Whether flying VFR or IFR, know your surroundings. As a pilot, you should know where you are pointing your aircraft at all times. You should know what types of terrain you are surrounded by, what types of obstructions might be present and what types of airspace you are flying in. When flying VFR, know where local Class B and Class C airspace is, and who you need to talk to in order to enter it. Fly with a VFR chart. Get to know the FIR(s), ARTCC(s), or ACC(s) that you frequently visit. Most divisions and facilities have websites and forums where pilots are welcome to join in the discussions. The websites are a wealth of information (charts, region specific information, etc.), and the forums will provide you with an opportunity to
(a) Ask questions about things you've seen, heard, read, or want to learn about
(b) Get to know the controllers in your area (and let them get to know you)
(c) Make some new friends and who knows, maybe even
(d) Take up a spot behind the scope and experience VATSIM from both sides

Doing homework is not only for VFR Pilots. IFR Pilots must check their flightplans before requesting clearance. Many areas are not allowing GPS Direct flights, so plan to fly airways. If you want to use your GPS System, you can use it to guide you to various intersections and VORs along your route. Ensure that the proper aircraft is selected, proper altitude is entered, and that your departure and arrival airports are correct (often a pilot will file their intended route, but leave the airports from their last flight). Also, the IFR Pilot should at least possess the approach charts for the various approaches that they may have. For example, if I am on the ILS Approach to runway 16 in Calgary, and must declare a missed approach, I should be able to climb to 5500 without the controller telling me to. I know this procedure because it is written on my chart. The chart also gives localizer information, NDB and VOR frequencies, and runway lengths. During a busy shift, a controller would be burned out rather quickly if continuously required to repeat �Localizer frequency 109.3�, when the pilot should know that by reading the chart.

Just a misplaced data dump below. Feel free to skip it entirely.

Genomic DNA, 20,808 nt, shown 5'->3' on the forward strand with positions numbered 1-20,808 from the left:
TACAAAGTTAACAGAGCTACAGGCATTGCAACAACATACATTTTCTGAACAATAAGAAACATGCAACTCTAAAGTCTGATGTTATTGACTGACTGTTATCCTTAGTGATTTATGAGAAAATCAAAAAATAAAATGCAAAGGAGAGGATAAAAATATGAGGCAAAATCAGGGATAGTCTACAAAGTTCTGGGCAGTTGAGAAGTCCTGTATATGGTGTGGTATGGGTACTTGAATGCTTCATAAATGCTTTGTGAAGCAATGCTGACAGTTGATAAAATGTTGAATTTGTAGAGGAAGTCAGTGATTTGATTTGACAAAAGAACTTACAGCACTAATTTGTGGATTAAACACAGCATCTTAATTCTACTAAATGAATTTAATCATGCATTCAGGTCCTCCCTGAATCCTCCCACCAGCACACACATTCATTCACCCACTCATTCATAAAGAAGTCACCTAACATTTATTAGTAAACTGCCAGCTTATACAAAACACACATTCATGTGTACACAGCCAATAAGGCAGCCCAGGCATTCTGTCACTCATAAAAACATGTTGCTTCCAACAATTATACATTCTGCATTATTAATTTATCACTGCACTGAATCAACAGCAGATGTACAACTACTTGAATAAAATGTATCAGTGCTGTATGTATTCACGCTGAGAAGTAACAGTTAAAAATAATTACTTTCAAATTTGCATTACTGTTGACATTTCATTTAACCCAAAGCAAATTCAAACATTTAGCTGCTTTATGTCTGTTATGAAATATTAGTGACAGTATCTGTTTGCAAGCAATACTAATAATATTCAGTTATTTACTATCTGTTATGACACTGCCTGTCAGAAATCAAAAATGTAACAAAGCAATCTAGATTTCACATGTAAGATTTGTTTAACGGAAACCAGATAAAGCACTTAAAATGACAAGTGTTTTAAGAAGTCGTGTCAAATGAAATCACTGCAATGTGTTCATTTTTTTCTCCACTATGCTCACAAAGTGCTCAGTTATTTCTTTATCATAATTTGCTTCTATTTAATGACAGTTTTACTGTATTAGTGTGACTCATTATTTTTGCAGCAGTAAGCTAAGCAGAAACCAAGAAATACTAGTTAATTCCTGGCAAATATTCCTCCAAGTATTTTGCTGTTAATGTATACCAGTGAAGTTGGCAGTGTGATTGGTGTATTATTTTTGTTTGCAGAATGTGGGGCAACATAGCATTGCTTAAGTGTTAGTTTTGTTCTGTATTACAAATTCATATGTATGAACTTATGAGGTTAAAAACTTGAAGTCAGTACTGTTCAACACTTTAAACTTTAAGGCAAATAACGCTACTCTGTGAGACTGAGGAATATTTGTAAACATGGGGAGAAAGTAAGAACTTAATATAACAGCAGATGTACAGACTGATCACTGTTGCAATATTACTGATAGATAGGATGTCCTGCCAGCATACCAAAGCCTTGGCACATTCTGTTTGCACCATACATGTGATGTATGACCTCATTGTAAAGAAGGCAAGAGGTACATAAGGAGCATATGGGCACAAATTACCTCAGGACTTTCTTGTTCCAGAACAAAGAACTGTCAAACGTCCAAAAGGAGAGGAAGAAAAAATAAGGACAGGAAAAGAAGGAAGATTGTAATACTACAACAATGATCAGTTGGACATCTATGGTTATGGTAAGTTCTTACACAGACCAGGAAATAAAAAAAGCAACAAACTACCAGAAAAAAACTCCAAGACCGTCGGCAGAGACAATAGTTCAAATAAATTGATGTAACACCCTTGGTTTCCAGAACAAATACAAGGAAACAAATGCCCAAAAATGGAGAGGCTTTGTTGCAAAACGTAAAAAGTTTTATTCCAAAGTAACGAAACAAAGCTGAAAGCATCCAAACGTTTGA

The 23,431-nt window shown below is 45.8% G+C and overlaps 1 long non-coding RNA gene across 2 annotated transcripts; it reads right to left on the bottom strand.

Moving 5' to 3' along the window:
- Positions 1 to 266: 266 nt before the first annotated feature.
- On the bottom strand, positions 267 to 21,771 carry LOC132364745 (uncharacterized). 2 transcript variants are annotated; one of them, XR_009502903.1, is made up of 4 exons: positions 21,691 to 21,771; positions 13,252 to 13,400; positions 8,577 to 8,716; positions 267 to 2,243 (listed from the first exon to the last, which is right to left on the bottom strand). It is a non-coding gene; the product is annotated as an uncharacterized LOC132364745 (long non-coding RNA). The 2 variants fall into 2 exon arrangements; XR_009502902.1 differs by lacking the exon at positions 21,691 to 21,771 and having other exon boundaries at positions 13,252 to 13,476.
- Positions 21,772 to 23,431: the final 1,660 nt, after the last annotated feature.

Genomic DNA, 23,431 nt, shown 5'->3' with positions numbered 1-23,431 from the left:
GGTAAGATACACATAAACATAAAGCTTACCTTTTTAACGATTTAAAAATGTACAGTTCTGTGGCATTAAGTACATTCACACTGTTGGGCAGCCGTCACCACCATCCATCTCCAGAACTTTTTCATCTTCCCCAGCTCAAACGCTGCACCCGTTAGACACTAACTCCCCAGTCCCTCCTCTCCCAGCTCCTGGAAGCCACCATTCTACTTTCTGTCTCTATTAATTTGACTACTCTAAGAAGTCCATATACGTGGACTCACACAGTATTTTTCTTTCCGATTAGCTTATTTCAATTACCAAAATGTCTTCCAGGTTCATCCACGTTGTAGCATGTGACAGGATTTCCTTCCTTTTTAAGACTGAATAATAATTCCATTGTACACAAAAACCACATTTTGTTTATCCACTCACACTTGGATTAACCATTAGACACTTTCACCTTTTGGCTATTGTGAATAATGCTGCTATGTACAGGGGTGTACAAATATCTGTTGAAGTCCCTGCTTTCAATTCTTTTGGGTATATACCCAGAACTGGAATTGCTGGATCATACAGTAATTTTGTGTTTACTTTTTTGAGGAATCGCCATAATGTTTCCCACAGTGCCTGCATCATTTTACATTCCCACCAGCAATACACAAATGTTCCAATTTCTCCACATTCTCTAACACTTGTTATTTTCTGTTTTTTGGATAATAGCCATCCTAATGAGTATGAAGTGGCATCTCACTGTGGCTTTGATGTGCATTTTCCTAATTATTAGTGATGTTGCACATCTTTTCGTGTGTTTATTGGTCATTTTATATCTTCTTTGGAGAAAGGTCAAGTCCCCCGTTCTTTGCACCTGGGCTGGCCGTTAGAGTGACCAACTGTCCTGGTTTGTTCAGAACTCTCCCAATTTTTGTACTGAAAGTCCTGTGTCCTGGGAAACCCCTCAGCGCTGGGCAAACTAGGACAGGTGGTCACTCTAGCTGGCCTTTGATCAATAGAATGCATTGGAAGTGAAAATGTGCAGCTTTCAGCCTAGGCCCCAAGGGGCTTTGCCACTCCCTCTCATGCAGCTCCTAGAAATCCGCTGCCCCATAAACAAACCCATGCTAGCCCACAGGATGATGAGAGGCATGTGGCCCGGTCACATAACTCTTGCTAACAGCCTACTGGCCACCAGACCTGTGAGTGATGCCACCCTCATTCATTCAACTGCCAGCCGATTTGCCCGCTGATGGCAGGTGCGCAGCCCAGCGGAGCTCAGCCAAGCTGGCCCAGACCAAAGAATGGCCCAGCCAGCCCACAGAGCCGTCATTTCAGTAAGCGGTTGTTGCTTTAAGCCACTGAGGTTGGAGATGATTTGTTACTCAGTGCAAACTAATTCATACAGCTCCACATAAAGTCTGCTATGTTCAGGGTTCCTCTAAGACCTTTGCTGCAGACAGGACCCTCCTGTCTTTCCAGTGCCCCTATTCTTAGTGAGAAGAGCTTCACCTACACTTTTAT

Connect with your aircraft positioned on a parking ramp or at a parking gate only. Never connect when on a taxiway or runway. If there is an aircraft on short final for a runway and suddenly another aircraft pops up on that runway, a landing pilot will be quite displeased because they will be asked to go around. Position your aircraft at a gate or on the ramp when connecting. If you do find yourself in conflict with another aircraft when connecting, slew your aircraft just far enough to relieve the intrusion. If your FS crashes in that situation, it is YOUR fault, please turn off crash detection in FS options.
The exception to this rule is if prior coordination is done between ATC and pilot (if the pilot�s system crashed, for example, they may coordinate with ATC to resume the flight where it left off). If a pilot needs to join the network while in flight for other reasons, coordination with ATC is necessary.

Squawk Standby before or immediately after connecting to VATSIM. After starting Squawkbox, FSInn, or xSquawkbox, but just before connecting to the VATSIM network, select �Squawk Standby� in the popup menu to place your transponder on standby. Then upon reaching the hold point for departure, unselect �Squawk Standby� to place your transponder in the normal mode (squawk mode Charlie). Some major airports may ask that you squawk normal (Charlie) in all movement areas. Check your local rules. This helps ATC by reducing the clutter appearing on the controller�s radar screen.

File a Flightplan and fly at the correct altitude for your direction of flight. Realistic flightplan routings can be found in a number of places:

The ARTCC/FIR/Regional websites found at
There is an excellent list of flightplan resources at

The REMARKS field is for additional operational information relevant to the flight. A pilot is free to use the REMARK field at their own discretion provided the content does not contravene any VATSIM rule in relation to appropriate on-line behavior.